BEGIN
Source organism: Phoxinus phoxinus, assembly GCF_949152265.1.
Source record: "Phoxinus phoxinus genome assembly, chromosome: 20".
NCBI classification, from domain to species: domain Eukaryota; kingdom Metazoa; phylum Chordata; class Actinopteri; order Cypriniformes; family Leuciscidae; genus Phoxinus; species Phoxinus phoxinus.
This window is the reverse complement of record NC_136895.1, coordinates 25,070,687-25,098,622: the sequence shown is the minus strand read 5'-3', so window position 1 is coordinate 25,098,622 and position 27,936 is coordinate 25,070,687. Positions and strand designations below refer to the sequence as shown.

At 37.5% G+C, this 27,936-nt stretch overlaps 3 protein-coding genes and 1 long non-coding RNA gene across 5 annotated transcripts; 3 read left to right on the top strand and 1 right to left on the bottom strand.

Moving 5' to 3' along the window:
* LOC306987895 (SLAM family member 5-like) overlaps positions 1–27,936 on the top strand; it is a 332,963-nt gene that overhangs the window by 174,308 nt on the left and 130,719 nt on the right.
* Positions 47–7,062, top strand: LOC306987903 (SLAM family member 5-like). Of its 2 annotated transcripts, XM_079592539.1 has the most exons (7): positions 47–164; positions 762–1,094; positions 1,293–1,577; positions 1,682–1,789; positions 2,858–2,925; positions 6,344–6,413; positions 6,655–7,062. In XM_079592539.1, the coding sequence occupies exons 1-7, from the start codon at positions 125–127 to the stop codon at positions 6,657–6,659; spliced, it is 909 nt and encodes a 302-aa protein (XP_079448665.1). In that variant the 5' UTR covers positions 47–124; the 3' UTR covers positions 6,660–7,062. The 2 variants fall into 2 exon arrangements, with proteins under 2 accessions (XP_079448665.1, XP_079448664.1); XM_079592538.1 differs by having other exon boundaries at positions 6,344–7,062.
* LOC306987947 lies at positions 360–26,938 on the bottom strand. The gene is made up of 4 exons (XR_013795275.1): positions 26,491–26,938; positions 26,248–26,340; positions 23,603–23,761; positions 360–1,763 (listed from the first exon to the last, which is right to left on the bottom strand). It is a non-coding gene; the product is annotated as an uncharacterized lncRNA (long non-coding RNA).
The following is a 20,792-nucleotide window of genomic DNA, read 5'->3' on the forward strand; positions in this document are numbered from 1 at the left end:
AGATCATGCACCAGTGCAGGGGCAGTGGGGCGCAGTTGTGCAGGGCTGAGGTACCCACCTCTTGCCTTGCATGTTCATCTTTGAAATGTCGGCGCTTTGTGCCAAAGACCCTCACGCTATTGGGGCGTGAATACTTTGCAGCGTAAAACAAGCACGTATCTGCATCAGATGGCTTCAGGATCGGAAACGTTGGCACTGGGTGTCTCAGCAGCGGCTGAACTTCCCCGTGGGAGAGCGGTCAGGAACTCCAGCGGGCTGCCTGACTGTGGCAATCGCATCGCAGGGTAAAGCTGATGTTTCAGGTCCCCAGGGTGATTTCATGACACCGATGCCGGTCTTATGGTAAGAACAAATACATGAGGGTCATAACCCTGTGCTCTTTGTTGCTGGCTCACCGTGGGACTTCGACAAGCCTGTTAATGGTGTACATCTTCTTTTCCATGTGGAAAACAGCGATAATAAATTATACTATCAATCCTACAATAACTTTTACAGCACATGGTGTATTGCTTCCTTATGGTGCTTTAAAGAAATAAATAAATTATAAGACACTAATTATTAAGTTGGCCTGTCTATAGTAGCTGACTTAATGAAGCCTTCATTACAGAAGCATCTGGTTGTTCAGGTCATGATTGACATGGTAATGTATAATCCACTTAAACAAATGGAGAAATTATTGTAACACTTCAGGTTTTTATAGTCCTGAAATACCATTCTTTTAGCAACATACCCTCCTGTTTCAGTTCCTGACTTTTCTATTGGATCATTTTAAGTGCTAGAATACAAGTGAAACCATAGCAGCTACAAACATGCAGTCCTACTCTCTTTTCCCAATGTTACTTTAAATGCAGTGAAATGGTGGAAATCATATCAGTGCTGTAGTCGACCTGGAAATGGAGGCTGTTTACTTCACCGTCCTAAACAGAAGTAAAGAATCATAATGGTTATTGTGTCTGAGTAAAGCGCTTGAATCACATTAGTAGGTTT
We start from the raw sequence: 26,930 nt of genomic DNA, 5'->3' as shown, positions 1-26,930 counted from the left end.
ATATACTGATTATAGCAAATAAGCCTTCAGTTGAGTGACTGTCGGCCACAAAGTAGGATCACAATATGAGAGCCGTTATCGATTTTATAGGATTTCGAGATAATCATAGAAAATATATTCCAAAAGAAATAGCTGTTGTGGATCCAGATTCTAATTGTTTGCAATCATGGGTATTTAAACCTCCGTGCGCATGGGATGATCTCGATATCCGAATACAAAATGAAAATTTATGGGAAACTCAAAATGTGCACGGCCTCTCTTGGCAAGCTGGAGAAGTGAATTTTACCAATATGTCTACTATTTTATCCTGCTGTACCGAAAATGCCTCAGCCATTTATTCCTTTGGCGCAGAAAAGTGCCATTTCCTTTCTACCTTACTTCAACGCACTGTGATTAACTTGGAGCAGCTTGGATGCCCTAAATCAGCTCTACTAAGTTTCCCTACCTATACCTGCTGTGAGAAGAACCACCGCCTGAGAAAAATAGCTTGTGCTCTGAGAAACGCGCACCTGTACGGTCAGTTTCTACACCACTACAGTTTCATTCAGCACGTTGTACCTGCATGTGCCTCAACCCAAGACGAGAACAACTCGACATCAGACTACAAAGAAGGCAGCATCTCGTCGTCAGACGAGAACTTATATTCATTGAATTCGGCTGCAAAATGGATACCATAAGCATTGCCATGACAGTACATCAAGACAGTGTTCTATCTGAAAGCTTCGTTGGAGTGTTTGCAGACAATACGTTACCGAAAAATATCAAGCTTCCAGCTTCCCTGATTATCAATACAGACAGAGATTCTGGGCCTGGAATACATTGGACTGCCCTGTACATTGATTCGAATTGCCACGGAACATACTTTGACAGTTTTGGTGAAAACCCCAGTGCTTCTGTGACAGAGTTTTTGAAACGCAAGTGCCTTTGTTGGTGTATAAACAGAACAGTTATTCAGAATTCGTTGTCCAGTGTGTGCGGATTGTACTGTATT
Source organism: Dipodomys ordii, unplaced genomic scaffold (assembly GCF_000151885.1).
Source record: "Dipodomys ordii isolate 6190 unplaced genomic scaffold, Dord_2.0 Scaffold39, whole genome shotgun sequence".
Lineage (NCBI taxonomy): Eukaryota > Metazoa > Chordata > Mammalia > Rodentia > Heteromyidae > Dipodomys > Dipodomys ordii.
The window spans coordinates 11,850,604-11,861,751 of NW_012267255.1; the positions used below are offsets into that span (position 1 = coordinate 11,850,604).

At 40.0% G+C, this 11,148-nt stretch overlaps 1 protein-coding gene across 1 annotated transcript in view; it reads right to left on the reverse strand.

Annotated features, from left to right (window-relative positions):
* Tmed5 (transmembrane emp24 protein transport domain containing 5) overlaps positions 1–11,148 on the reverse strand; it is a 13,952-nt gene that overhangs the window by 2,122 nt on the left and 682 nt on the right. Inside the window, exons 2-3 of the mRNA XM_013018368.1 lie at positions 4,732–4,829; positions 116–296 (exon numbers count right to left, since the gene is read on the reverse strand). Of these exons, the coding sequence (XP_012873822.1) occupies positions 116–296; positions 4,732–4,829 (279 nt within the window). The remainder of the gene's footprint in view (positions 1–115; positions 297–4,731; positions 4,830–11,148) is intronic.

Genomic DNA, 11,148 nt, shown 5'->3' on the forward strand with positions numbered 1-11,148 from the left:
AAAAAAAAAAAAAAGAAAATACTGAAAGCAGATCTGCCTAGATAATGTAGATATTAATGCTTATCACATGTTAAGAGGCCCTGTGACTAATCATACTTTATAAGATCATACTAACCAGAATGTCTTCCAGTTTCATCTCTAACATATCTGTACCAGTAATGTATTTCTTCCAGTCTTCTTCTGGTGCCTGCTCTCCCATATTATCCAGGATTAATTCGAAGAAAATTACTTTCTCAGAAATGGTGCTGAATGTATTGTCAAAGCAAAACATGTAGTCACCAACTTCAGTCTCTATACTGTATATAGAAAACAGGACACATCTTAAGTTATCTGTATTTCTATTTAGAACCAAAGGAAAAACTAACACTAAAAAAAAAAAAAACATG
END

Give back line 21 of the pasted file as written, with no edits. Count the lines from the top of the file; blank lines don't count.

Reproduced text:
Genomic DNA, 11,148 nt, shown 5'->3' on the forward strand with positions numbered 1-11,148 from the left: